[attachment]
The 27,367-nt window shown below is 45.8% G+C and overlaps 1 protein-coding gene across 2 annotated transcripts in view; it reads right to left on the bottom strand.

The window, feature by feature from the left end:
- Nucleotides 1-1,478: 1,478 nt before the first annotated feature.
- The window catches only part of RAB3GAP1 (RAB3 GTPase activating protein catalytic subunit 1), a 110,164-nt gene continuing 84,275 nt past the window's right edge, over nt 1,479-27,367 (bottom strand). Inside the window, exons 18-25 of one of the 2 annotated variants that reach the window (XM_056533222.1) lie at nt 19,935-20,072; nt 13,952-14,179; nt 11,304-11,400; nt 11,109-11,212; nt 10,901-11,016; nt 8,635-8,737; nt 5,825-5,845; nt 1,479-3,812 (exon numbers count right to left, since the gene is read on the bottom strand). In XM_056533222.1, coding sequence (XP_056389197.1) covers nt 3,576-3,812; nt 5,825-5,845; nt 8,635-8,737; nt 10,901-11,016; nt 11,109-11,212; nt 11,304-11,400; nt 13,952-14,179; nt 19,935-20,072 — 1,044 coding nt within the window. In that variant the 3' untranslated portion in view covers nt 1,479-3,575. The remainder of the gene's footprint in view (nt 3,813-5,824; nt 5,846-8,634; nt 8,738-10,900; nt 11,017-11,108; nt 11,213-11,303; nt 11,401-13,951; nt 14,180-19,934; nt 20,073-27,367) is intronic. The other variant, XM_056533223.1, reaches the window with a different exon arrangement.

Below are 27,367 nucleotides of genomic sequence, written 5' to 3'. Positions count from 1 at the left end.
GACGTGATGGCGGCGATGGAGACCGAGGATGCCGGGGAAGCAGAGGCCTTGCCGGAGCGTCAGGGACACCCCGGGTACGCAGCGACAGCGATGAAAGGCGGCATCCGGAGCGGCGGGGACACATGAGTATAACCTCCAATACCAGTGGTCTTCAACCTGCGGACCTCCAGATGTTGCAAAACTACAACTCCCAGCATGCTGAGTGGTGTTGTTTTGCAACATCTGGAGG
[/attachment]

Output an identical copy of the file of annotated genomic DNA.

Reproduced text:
The 27,367-nt window shown below is 45.8% G+C and overlaps 1 protein-coding gene across 2 annotated transcripts in view; it reads right to left on the bottom strand.

The window, feature by feature from the left end:
- Nucleotides 1-1,478: 1,478 nt before the first annotated feature.
- The window catches only part of RAB3GAP1 (RAB3 GTPase activating protein catalytic subunit 1), a 110,164-nt gene continuing 84,275 nt past the window's right edge, over nt 1,479-27,367 (bottom strand). Inside the window, exons 18-25 of one of the 2 annotated variants that reach the window (XM_056533222.1) lie at nt 19,935-20,072; nt 13,952-14,179; nt 11,304-11,400; nt 11,109-11,212; nt 10,901-11,016; nt 8,635-8,737; nt 5,825-5,845; nt 1,479-3,812 (exon numbers count right to left, since the gene is read on the bottom strand). In XM_056533222.1, coding sequence (XP_056389197.1) covers nt 3,576-3,812; nt 5,825-5,845; nt 8,635-8,737; nt 10,901-11,016; nt 11,109-11,212; nt 11,304-11,400; nt 13,952-14,179; nt 19,935-20,072 — 1,044 coding nt within the window. In that variant the 3' untranslated portion in view covers nt 1,479-3,575. The remainder of the gene's footprint in view (nt 3,813-5,824; nt 5,846-8,634; nt 8,738-10,900; nt 11,017-11,108; nt 11,213-11,303; nt 11,401-13,951; nt 14,180-19,934; nt 20,073-27,367) is intronic. The other variant, XM_056533223.1, reaches the window with a different exon arrangement.

Below are 27,367 nucleotides of genomic sequence, written 5' to 3'. Positions count from 1 at the left end.
GACGTGATGGCGGCGATGGAGACCGAGGATGCCGGGGAAGCAGAGGCCTTGCCGGAGCGTCAGGGACACCCCGGGTACGCAGCGACAGCGATGAAAGGCGGCATCCGGAGCGGCGGGGACACATGAGTATAACCTCCAATACCAGTGGTCTTCAACCTGCGGACCTCCAGATGTTGCAAAACTACAACTCCCAGCATGCTGAGTGGTGTTGTTTTGCAACATCTGGAGG